This fellow should have had a nice smile on his face as I bought a number of his beautiful hangings. The problem was trying to decide which designs and sizes to purchase as I really liked so many of them - what a first world problem to have, I know.
The previous evening, we didn't make it down to the end of the alley and hadn't noticed this woman and her shop of just scarves. Darlene: I know you're probably laughing at me now as you're reading this, wondering why on earth I would go even near any shop selling scarves considering all the ones I bought last year in Asia! You are absolutely right, there wasn't one I 'needed' at all but there was a salmon-colored one that caught my eye!
Shoe-making was a going concern also in the same alley as all the appliqued items.

Again like last night, we walked back to the hostel. This time, though, our bags of purchases were even heavier on the 45 minute trip. Our room was lovely but getting to it was not - the sorry state of the elevator up to our hostel!

10/22: This morning we received another email from the State Department about the worsening political situation in Ethiopia. Essentially it said that all non-essential travel there should be suspended immediately because of a six month state of emergency that had been imposed by the Ethiopian government. We figured that it was no longer safe to travel there so we began looking at a map of the world trying to figure where to go to instead for the 10 days we were supposed to be in Ethiopia. 

Ironically enough, just a few days ago, we had made a list of countries we'd like to visit in the future at some point if at all possible. Since Sri Lanka was on the list and not that far away relatively speaking, Steven began looking into flights from Muscat, Oman, our last stop before our planned trip to Ethiopia, to Sri Lanka. To say all this threw a monkey wrench into our trip would be an understatement certainly after I, particularly, had done months and months of planning every possible detail of our trip. Oh well, things invariably come up with a trip of this length and with the huge number of places we had hoped to see.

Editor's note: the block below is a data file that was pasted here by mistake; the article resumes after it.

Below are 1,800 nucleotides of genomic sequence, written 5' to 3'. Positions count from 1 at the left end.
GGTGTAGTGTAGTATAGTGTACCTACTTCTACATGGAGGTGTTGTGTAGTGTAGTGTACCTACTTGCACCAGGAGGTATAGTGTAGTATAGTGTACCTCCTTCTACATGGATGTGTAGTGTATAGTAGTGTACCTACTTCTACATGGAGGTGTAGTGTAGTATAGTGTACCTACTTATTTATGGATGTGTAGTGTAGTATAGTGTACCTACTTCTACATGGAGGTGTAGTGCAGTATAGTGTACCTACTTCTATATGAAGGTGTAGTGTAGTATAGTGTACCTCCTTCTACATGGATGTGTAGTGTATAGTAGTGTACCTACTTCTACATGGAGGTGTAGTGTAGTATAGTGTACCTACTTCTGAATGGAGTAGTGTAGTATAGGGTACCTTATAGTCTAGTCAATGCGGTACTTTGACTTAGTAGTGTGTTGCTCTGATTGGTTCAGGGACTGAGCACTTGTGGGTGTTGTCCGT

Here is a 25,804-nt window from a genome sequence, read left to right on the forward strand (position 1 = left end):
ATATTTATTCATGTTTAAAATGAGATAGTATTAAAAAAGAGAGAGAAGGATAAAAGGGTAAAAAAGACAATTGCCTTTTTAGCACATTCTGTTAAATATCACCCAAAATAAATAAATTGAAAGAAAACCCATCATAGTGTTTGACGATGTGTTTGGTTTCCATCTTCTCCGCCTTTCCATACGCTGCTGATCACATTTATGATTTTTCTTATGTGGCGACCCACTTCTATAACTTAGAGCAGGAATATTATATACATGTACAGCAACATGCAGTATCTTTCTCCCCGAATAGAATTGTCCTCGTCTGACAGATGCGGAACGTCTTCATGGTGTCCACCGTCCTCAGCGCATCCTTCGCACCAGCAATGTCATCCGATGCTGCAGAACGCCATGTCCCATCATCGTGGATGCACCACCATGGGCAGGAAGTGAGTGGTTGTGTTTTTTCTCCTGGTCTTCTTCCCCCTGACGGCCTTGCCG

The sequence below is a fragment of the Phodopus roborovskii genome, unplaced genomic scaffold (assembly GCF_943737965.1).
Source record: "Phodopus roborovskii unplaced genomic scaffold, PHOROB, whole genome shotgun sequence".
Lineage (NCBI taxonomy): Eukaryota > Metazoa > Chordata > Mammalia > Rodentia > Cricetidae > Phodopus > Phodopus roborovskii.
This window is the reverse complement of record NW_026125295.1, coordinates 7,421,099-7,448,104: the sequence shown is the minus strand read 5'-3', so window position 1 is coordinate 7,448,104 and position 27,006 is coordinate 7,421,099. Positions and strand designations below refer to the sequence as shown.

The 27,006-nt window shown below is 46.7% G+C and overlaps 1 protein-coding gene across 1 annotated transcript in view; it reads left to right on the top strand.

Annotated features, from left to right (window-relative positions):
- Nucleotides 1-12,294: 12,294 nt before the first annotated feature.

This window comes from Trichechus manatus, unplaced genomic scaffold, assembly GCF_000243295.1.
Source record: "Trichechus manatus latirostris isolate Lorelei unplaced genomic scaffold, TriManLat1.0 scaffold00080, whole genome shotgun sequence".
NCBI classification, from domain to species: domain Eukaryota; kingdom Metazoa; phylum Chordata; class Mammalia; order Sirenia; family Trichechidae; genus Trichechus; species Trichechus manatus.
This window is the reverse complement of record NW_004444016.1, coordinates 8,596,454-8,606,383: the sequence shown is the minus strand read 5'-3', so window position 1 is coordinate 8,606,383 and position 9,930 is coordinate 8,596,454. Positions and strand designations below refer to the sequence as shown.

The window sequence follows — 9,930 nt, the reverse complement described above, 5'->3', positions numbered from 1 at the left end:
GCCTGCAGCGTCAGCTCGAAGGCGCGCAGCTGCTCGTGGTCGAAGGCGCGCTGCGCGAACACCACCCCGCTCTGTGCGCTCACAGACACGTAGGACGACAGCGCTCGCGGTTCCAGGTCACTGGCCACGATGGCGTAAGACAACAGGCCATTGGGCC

After a while, we put future plans aside and decided to head back to another area of the Islamic part of Cairo to see the Citadel. We got a taxi from near the hostel for 25 Egyptian pounds – about $4 – which was a great deal considering it was over 40 minutes away. The Saladin Citadel is a medieval Islamic fortification on Mokattam Hill near the center of Cairo that was once famous for its grand views of the city. 
It is now a preserved historic site, with mosques and four museums. The Citadel was fortified by the Ayyubid ruler Saladin between 1176 and 1183 AD, to protect it from the Crusaders. As it was built on such a high spot, that made it difficult to attack. The Citadel's location was considered to be so important that it remained the heart of Egyptian government until the 19th century.

These had to be the youngest tourism police/security guards ever! I may be wrong but they looked lie they were both in their teens still.

The Sultan Mosque of al-Nasr Mohammed ibn Qalaun, also called the Mosque of the Citadel, was an early 14th-century mosque. Built by the Mamluk Sultan Al-Nasr Muhammad in 1318 as the royal mosque of the Citadel, it was where the sultans of Cairo performed their Friday prayers. 

The walls of the mosque were constructed using limestone pillaged by the pyramids. The ten red granite pillars in the mosque were also stolen goods. Learning this made me wonder all the more how spectacular the pyramids and temples must have been prior to being ransacked.
Unlike most other mosques of Cairo, its outer walls weren’t paneled and it had little decoration. The result was a rather austere appearance which was probably accounted for by the military nature of its setting. 
There have almost always been free religious books on Islam available in all of the bigger mosques we’ve visited and this one was no exception.
Girls wanting to take my photo: